ST. LOUIS -- A man who earned the nickname "Super Joe" with the St. Louis Cardinals and the organization's long-time Triple-A manager were the first to interview for the team's managing vacancy.
A person familiar with the search told The Associated Press the Cardinals began the search for Tony La Russa's replacement by meeting with lower-key candidates Joe McEwing and Chris Maloney.
McEwing, a super sub with St. Louis in 1999, was hired as third base coach for new Chicago White Sox manager Robin Ventura earlier this week after success at the minor league level. Maloney has managed the Cardinals Triple-A Memphis affiliate the last five years.
The person spoke on condition of anonymity because the search is not public.
Ryne Sandberg, ruled out earlier this week for the Chicago Cubs' managing vacancy, is among other candidates who will be interviewing with the Cardinals.
Sandberg managed the Philadelphia Phillies' Triple-A team last season and the Phillies said they have granted the Cardinals permission to talk to him.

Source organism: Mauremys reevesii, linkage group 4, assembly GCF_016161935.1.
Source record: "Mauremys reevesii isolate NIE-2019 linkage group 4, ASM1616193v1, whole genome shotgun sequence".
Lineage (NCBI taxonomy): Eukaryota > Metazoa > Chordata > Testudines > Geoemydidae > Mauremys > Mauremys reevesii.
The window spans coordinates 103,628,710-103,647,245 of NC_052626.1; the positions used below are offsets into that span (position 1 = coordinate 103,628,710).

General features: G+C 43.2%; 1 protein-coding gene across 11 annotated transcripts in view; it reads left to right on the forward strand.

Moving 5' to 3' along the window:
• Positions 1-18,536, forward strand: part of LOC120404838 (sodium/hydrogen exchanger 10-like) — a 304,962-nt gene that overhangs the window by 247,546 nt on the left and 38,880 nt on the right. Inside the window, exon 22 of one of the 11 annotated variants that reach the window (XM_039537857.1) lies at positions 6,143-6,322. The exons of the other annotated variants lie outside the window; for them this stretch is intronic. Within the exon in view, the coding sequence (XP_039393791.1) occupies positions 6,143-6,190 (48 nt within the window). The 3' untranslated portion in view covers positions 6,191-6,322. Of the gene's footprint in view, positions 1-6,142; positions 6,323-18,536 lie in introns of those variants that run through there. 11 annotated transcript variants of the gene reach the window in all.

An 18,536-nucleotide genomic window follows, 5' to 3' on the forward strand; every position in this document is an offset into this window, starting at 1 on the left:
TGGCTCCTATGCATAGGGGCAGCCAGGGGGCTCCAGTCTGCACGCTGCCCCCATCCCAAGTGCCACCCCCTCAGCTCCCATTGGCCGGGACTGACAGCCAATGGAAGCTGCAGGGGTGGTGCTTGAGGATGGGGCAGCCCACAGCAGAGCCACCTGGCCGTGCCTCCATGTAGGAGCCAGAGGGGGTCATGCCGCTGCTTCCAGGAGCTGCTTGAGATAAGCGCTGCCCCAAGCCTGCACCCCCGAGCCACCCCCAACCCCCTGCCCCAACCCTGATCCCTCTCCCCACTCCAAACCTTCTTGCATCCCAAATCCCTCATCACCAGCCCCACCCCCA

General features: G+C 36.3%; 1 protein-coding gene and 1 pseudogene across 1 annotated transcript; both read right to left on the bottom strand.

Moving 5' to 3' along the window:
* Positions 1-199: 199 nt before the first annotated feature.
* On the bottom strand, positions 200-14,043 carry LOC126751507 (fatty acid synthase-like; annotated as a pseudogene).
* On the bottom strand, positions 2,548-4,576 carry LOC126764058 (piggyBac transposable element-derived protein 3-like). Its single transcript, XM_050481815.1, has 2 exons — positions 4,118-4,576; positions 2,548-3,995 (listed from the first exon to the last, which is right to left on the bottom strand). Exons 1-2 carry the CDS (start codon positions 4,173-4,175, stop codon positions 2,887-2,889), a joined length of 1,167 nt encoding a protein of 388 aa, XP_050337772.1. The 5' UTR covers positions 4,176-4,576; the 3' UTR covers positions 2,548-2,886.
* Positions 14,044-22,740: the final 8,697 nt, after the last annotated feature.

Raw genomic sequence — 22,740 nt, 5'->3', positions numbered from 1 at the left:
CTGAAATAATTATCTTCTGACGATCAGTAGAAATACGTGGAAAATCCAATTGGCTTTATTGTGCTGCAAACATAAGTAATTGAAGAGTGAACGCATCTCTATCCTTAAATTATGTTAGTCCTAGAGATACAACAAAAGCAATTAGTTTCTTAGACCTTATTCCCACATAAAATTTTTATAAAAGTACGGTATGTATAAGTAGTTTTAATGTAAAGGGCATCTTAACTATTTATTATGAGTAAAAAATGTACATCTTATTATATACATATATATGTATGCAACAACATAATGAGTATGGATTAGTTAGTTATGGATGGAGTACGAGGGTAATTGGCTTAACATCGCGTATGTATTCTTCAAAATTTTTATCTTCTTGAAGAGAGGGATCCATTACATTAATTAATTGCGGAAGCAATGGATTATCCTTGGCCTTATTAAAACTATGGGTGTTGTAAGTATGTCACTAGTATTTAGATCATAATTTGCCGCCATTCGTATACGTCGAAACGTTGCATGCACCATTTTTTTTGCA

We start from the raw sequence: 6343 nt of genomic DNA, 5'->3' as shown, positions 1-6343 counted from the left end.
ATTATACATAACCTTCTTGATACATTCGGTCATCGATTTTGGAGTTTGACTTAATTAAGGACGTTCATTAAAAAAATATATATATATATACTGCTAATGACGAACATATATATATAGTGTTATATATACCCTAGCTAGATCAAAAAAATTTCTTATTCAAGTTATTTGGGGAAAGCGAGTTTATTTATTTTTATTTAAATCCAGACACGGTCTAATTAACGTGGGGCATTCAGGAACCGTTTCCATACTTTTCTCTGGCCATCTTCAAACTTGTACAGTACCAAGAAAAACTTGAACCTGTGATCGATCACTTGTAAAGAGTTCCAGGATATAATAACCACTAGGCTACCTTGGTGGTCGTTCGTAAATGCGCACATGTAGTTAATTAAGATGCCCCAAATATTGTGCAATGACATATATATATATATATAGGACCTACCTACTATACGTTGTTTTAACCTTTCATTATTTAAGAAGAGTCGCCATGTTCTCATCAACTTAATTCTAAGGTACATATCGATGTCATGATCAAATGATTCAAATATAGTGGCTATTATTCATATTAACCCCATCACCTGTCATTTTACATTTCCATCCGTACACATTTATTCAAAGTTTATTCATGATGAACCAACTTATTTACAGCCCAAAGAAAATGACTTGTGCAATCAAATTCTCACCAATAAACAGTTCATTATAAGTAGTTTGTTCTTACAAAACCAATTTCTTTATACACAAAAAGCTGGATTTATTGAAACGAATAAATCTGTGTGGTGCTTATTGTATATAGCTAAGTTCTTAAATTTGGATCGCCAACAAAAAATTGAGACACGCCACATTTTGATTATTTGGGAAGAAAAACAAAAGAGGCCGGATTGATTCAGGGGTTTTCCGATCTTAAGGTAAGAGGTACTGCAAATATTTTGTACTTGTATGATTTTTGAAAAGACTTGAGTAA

General manager John Mozeliak said in an email to the AP that the Cardinals had not determined a public strategy for the search to find a new manager. La Russa resigned this week, three days after the team won the World Series.
Terry Francona and an in-house candidate, third base coach Jose Oquendo, are also believed to be on the Cardinals' list. Theo Epstein, the Cubs new president of baseball operations, told Sandberg on Wednesday that he wasn't a candidate to replace the fired Mike Quade.
The 39-year-old McEwing was a reserve most of his nine-year major league career. The exception was 1999, when he played at six positions while batting .275 with nine homers and 44 RBIs in 152 games.
McEwing joined the White Sox in 2008 as hitting coach at Triple-A Charlotte and managed at Triple-A Charlotte last season.
The 50-year-old Maloney has been a minor league coach or manager the last 20 years, and joined the Cardinals staff this fall after Memphis' second-place finish in the Pacific Coast League. Memphis won the title in 2010.
Earlier this week, team chairman Bill DeWitt Jr. said the Cardinals would not be in a "rush" to hire a replacement. La Russa resigned on Monday but the front office was aware of his plans to step down since August.
DeWitt was noncommittal whether major league experience was necessary for the job.
"There are good young talents out there. Everyone starts somewhere," DeWitt said. "It should be a very desirable situation and I know there will be candidates out there calling, texting, writing, whatever they do."